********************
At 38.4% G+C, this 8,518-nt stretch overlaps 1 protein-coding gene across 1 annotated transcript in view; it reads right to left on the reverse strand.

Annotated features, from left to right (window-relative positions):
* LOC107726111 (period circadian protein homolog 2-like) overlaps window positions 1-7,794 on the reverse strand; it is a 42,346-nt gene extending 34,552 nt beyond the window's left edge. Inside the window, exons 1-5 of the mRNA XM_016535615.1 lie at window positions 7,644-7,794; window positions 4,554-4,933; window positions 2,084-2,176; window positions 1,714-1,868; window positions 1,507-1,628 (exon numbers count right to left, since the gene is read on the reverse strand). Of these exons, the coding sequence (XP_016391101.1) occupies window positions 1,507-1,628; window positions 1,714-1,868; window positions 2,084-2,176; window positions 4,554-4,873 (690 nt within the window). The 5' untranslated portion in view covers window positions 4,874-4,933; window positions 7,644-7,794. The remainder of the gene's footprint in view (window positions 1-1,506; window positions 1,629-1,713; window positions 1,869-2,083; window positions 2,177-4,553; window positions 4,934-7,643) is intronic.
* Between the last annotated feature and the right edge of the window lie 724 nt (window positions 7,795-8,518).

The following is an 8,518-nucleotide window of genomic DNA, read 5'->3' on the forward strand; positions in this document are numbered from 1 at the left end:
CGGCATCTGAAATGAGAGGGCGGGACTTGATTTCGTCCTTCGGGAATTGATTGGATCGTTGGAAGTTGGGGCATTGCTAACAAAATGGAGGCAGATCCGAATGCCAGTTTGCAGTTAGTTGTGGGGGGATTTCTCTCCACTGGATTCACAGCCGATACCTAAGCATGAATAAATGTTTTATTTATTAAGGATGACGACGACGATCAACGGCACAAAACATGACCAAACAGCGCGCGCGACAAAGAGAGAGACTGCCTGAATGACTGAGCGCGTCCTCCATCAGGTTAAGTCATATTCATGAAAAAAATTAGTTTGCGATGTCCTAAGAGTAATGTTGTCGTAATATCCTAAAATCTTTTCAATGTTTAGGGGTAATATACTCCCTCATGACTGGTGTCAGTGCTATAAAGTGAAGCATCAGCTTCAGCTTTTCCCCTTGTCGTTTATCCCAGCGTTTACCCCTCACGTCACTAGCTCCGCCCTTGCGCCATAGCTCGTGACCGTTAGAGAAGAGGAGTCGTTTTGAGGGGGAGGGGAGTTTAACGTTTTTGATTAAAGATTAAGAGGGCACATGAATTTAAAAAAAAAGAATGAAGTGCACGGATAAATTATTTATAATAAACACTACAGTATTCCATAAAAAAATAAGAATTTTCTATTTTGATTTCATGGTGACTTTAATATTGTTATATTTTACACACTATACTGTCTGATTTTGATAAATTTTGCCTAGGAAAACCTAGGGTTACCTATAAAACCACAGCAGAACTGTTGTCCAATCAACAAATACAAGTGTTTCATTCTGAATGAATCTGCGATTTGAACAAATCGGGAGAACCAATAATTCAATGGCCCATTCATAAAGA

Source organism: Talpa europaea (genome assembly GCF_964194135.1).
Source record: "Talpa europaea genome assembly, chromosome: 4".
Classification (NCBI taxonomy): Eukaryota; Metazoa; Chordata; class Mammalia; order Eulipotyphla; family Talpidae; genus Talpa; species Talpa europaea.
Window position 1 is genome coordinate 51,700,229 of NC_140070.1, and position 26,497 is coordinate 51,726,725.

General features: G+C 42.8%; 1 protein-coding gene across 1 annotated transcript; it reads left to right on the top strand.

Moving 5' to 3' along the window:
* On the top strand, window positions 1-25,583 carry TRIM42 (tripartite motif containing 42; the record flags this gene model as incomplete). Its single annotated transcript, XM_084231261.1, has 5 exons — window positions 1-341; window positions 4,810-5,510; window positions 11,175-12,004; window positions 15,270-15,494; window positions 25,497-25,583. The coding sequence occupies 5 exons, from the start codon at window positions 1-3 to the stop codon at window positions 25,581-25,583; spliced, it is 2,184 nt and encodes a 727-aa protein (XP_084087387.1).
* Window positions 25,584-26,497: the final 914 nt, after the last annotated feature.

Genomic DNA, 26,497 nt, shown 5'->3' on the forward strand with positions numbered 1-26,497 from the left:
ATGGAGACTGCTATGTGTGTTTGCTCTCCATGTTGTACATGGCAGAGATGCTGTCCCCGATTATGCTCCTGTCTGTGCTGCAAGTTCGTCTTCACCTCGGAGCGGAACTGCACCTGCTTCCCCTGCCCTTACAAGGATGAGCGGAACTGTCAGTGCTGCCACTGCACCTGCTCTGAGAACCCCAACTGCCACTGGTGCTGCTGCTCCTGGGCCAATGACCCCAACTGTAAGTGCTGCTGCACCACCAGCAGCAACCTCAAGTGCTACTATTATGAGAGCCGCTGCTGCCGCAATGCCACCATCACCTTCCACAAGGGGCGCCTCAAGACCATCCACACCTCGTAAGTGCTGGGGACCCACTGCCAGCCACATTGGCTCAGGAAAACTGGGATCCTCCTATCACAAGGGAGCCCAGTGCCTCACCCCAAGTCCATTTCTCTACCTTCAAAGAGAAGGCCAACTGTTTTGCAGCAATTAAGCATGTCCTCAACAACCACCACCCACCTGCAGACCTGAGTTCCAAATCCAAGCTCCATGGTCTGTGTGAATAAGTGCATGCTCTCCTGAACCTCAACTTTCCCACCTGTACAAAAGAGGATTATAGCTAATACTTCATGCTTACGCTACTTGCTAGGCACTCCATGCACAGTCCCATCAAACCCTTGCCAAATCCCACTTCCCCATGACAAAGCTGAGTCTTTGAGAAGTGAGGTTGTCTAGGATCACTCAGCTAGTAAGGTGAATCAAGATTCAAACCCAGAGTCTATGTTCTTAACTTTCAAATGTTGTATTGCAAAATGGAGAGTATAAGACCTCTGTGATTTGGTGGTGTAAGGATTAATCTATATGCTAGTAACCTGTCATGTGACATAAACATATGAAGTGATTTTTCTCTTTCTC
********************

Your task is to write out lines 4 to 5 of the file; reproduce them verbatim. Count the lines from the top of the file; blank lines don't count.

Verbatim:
* Between the last annotated feature and the right edge of the window lie 724 nt (window positions 7,795-8,518).

The following is an 8,518-nucleotide window of genomic DNA, read 5'->3' on the forward strand; positions in this document are numbered from 1 at the left end: